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  • Connecting the Dots:Fostering A Scholarly Community Through Philanthropy & Education
  • Noah D. Drezner

With this issue of Philanthropy & Education, we celebrate five full years of the journal. In my editorial introducing the journal, I set the mission "to advance scholarship and inform practice around philanthropy broadly defined, including but not limited to, fundraising, volunteerism, civic engagement, alumni relations, corporate social responsibility, and prosocial behavior development" (Drezner, 2017, p. V). Further, I noted the need for the journal as there was evidence of a growing sub-field—often feeling disjointed across multiple disciplines—at the intersection of the scholarly study of philanthropy and education. My unstated hope for Philanthropy & Education was to help foster a scholarly community that could learn from one another, be in conversation with each other, and further the theoretical and practical implications of our sub-field through empirical research.

Five years later, there is evidence that the journal is fulfilling its mission and that indeed there is a scholarly community of which we are all apart. The Association of College and Research Libraries (2015) define a community of scholars as "engag[ing] in sustained discourse with new insights and discoveries occurring over time as a result of varied perspectives and interpretations" (n.p.). This community of scholars can be seen in multiple ways. One such way is to look through a social network analysis of who is cited in the journal. In doing so, I am able to illustrate who our community is comprised of and how we are in conversation with one another.

Scholars have long used social network analysis as an effective method for identifying the structure of intellectual or scholarly communities (Moody & Light, 2006; Pizmony-Levy, 2016; Wang, 2018). For exploring the social structure of publications in Philanthropy & Education, I assembled a small dataset with all publications in the journal and the citations included in them. I then coded the first author of each citation and standardized the names in terms of format. I focused on the first author for simplicity; future analysis should include all other authors. I used the clean dataset to construct a two-mode network with authors [End Page 1] (in rows) and publications in Philanthropy & Education (in columns). Each cell in the matrix was coded 1 if the author was cited in the publication, and 0 otherwise. From this network, I developed two simplified versions: (a) author co-citation network that shows for every two authors the extent to which they are cited together in multiple publications; (b) publication overlap network that shows for every two publications the extent to which they share authors (or cite the same authors).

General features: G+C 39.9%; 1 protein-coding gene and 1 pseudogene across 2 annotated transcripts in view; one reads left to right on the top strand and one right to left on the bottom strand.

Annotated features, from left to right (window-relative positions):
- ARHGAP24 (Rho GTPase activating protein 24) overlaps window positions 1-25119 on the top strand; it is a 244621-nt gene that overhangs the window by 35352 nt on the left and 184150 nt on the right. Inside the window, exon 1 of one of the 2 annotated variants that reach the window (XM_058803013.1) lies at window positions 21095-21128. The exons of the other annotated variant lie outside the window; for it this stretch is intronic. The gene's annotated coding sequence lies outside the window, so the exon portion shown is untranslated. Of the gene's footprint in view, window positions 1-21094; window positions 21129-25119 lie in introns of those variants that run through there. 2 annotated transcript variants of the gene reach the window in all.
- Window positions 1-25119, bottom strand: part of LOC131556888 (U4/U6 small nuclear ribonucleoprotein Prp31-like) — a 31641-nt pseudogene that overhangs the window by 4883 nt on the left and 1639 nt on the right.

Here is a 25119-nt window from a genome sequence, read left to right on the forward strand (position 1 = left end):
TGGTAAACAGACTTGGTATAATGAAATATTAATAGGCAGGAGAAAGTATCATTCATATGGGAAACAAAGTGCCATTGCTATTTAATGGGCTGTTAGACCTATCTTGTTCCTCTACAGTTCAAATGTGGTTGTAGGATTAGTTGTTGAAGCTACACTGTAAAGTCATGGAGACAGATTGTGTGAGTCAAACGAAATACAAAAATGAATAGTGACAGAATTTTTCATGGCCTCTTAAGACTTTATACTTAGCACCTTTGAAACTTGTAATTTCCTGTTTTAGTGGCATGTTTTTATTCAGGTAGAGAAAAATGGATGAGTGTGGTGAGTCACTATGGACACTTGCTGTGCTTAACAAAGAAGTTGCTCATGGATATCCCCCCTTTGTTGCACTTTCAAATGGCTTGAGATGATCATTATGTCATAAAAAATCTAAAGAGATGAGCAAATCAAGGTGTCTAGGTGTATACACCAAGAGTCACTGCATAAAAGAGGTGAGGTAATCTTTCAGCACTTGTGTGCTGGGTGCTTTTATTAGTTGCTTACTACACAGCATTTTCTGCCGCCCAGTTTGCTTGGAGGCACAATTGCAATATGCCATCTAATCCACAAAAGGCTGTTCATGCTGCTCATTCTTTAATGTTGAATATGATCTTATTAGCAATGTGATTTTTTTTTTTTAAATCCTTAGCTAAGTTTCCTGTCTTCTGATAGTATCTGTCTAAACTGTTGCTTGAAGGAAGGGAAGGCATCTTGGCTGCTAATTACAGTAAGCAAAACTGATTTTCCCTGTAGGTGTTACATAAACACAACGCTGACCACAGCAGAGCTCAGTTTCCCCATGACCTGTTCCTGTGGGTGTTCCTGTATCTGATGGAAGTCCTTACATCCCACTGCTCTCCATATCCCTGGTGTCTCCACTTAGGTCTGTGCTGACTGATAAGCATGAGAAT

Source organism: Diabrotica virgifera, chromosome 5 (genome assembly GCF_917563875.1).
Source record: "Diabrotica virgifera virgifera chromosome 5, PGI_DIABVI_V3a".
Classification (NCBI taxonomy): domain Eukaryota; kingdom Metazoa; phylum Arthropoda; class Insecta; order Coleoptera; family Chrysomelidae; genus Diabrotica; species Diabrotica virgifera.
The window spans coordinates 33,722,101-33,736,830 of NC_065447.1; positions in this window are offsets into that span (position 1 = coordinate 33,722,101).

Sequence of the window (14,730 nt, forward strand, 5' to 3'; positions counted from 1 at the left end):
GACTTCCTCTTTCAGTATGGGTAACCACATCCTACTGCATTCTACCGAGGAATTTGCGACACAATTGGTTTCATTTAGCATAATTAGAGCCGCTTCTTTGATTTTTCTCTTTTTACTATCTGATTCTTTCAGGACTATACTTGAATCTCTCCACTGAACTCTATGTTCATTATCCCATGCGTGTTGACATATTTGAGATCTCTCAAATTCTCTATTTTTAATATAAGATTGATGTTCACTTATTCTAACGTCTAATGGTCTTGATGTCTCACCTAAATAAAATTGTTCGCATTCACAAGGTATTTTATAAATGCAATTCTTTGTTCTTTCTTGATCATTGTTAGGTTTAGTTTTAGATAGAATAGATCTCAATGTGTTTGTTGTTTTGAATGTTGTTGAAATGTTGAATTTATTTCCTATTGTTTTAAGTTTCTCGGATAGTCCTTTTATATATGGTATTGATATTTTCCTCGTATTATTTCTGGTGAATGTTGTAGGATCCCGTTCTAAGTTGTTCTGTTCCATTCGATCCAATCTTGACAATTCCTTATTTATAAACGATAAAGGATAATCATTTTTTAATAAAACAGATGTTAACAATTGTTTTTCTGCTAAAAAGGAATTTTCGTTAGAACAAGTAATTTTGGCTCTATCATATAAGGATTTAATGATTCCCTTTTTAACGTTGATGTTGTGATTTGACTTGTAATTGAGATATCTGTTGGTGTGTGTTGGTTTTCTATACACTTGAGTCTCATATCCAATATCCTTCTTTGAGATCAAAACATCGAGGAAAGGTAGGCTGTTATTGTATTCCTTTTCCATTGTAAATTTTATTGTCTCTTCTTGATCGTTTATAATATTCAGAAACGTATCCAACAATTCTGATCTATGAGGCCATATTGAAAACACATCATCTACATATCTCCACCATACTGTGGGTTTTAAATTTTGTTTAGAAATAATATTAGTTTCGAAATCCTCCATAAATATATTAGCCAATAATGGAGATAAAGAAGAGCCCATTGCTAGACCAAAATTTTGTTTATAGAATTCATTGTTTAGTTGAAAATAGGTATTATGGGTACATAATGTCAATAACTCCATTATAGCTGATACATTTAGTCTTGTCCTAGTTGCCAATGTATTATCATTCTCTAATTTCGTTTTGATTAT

Over the first five volumes, including this issue, we have published 43 research articles and notes. Across this scholarship, 2,379 different articles, books, and other resources were cited. This includes 1,426 unique first authors. Of those, 71% were only cited in one of the 43 manuscripts, while 22% cited in two manuscripts, and 7% (100) cited three or more times.

Figure 1 is a visualization of a two-mode social network exploring the 43 manuscripts (blue square nodes) and the 100 first authors that were cited by three or more manuscripts (red circle nodes). I excluded methodologists (e.g., Creswell; Merriam; and Yin) and organizations for the purposes of exploring the philanthropic studies network. The seven manuscripts that are isolated from the network (top left side) do not share first authors, cited at least three times, in common with any other manuscript in the network. As you can clearly see, the network includes one component with two clusters. The large cluster (center) is made up of articles that focused on higher education philanthropy; the smaller cluster (bottom left) focuses on k-12 education, and more specifically, philanthropic experiential learning. It is important to note that while these are two distinct clusters they do share some commonalties within the literature they cite.

Taking a deeper dive into the connections across the manuscripts published over the last five years, figure 2 looks at articles (blue square nodes) that share at least six first authors in their references. In this analysis we had multiple components. For the purpose of this illustration...